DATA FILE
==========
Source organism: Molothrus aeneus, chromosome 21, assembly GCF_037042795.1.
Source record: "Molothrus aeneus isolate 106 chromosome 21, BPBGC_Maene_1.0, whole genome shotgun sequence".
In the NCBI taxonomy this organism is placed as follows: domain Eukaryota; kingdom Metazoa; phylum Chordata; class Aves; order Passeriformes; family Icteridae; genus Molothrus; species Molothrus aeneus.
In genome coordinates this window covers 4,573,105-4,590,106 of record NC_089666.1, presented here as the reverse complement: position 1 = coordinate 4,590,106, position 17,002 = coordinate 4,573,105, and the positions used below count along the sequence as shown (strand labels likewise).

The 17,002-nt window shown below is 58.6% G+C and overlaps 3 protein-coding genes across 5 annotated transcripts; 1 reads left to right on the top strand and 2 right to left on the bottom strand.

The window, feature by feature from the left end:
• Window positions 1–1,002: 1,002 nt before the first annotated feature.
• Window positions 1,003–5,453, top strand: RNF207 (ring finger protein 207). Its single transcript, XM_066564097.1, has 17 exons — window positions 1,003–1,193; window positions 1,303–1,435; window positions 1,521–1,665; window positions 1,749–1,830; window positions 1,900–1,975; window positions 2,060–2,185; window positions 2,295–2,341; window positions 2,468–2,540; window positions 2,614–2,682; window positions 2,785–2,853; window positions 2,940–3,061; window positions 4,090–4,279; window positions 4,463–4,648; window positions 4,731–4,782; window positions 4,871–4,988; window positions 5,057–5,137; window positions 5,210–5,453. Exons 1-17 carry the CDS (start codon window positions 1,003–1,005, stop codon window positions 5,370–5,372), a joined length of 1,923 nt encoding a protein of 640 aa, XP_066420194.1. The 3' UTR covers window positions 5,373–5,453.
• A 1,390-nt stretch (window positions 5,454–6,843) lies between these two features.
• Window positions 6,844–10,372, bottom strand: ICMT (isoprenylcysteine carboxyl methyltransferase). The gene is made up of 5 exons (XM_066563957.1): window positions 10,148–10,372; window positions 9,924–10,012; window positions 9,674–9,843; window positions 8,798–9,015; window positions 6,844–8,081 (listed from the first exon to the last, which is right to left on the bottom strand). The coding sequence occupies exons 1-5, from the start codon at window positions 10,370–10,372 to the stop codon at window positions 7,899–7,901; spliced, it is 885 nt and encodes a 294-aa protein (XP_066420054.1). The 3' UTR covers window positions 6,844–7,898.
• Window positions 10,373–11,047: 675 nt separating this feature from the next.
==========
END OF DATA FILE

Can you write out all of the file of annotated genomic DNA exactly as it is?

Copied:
Source organism: Molothrus aeneus, chromosome 21, assembly GCF_037042795.1.
Source record: "Molothrus aeneus isolate 106 chromosome 21, BPBGC_Maene_1.0, whole genome shotgun sequence".
In the NCBI taxonomy this organism is placed as follows: domain Eukaryota; kingdom Metazoa; phylum Chordata; class Aves; order Passeriformes; family Icteridae; genus Molothrus; species Molothrus aeneus.
In genome coordinates this window covers 4,573,105-4,590,106 of record NC_089666.1, presented here as the reverse complement: position 1 = coordinate 4,590,106, position 17,002 = coordinate 4,573,105, and the positions used below count along the sequence as shown (strand labels likewise).

The 17,002-nt window shown below is 58.6% G+C and overlaps 3 protein-coding genes across 5 annotated transcripts; 1 reads left to right on the top strand and 2 right to left on the bottom strand.

The window, feature by feature from the left end:
• Window positions 1–1,002: 1,002 nt before the first annotated feature.
• Window positions 1,003–5,453, top strand: RNF207 (ring finger protein 207). Its single transcript, XM_066564097.1, has 17 exons — window positions 1,003–1,193; window positions 1,303–1,435; window positions 1,521–1,665; window positions 1,749–1,830; window positions 1,900–1,975; window positions 2,060–2,185; window positions 2,295–2,341; window positions 2,468–2,540; window positions 2,614–2,682; window positions 2,785–2,853; window positions 2,940–3,061; window positions 4,090–4,279; window positions 4,463–4,648; window positions 4,731–4,782; window positions 4,871–4,988; window positions 5,057–5,137; window positions 5,210–5,453. Exons 1-17 carry the CDS (start codon window positions 1,003–1,005, stop codon window positions 5,370–5,372), a joined length of 1,923 nt encoding a protein of 640 aa, XP_066420194.1. The 3' UTR covers window positions 5,373–5,453.
• A 1,390-nt stretch (window positions 5,454–6,843) lies between these two features.
• Window positions 6,844–10,372, bottom strand: ICMT (isoprenylcysteine carboxyl methyltransferase). The gene is made up of 5 exons (XM_066563957.1): window positions 10,148–10,372; window positions 9,924–10,012; window positions 9,674–9,843; window positions 8,798–9,015; window positions 6,844–8,081 (listed from the first exon to the last, which is right to left on the bottom strand). The coding sequence occupies exons 1-5, from the start codon at window positions 10,370–10,372 to the stop codon at window positions 7,899–7,901; spliced, it is 885 nt and encodes a 294-aa protein (XP_066420054.1). The 3' UTR covers window positions 6,844–7,898.
• Window positions 10,373–11,047: 675 nt separating this feature from the next.